One Step Ahead of Hitler Is Recognized Nationally

In the Spring 5770/2010 edition of Jewish Book World magazine, the “Book Profile” page article, “Children in Flight,” spotlights three books that tell the stories of young children who survived the Holocaust. One of the books is Fred Gross’ One Step Ahead of Hitler: A Jewish Child’s Journey through France.

The article says, “Oddly enough, the most exciting and moving of the three, One Step Ahead of Hitler, is a flight not remembered by the author, who was only three when he experienced it. Because of his talent in interviewing members of his family, researching and writing, it is an adventure you will not soon forget.

“Although Gross knew much about the Holocaust because of his family history, he didn’t know precisely what his immediate family, including himself, had experienced. Two decades ago, he tried to query his mother, asking her to tell him the story of the family’s flight from Belgium as the Nazis invaded.

“He learned a bit, but his stiff-necked mother was uncommunicative, and not until he began to query his older brothers did he learn about what had happened. Then, he too, began to remember some incidents. He remembered his cold, non-demonstrative mother pressing her body over his to protect him as they tried to escape the strafing by German planes of the refugees streaming toward the coast.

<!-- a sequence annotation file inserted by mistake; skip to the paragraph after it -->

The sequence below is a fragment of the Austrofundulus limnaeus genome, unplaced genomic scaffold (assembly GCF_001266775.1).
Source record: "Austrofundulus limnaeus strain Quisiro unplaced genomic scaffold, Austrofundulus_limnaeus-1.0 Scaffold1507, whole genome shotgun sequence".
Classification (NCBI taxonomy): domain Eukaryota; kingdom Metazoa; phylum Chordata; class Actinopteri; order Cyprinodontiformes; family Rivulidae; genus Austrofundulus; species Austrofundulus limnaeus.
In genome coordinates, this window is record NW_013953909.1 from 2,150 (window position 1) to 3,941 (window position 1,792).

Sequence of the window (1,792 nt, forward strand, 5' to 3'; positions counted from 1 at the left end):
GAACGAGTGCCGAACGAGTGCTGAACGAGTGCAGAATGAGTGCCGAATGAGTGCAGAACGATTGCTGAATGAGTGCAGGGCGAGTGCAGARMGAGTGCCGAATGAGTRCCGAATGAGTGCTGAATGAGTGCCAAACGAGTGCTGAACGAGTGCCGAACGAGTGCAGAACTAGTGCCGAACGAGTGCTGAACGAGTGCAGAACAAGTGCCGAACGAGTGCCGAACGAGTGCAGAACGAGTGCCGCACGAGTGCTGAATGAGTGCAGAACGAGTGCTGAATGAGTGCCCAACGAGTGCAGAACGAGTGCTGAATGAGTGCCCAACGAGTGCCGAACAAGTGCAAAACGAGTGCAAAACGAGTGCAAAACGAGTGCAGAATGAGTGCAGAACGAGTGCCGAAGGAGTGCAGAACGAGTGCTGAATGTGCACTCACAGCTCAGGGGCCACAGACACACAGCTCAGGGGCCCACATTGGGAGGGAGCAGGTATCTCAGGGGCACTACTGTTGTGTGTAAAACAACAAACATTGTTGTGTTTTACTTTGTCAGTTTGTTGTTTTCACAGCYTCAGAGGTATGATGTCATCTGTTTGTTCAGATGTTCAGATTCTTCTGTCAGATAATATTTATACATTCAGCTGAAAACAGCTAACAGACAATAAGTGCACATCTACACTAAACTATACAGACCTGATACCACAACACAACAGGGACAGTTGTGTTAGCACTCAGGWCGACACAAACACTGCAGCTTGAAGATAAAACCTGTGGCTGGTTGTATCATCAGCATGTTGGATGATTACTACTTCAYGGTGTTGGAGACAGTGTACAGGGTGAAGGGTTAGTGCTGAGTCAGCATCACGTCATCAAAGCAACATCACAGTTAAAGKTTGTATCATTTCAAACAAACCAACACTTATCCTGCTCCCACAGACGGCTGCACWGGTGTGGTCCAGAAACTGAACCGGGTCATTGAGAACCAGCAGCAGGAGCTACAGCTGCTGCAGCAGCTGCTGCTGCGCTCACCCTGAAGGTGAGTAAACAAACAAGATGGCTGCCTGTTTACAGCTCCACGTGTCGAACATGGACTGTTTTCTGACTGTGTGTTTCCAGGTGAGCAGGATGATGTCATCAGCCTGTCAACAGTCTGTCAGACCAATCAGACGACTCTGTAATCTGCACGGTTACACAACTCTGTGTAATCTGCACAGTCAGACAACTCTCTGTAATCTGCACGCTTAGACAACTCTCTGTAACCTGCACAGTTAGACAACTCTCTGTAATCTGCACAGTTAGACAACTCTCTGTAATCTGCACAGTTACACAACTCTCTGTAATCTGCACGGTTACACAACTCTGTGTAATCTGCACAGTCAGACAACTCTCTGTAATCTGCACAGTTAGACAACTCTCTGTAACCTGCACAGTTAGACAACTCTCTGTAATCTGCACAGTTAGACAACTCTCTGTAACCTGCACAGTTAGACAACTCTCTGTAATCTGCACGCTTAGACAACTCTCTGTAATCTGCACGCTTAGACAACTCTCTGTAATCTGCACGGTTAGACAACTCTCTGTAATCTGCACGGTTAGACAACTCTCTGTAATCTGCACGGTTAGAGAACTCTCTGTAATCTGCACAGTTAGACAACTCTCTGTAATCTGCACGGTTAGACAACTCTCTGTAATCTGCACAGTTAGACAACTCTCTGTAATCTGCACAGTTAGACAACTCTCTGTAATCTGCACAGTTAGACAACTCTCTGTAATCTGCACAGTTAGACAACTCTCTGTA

“Most of the family’s flight took place in occupied France, where the French police helped the Nazis round up more than 75,000 Jews for deportation to the death camps. How was this canny family, interred in the Gurs camp, the way station to Auschwitz, able to free itself? It was through the cleverness and courage of father and son. Read how they ran from place to place, believing that they had found safety in the south of France, only to have the Nazis come there, as well.

“The brothers and father used their ingenuity, fortitude, courage and the help of Righteous Christians along the way, who risked their own lives on behalf of these desperate refugees as they made their way through France.

“What makes this book come alive are the many conversations, colorful descriptions and narrative talent. It could be a novel, but it is true. This is a tale worth telling, and here it is told particularly well.”

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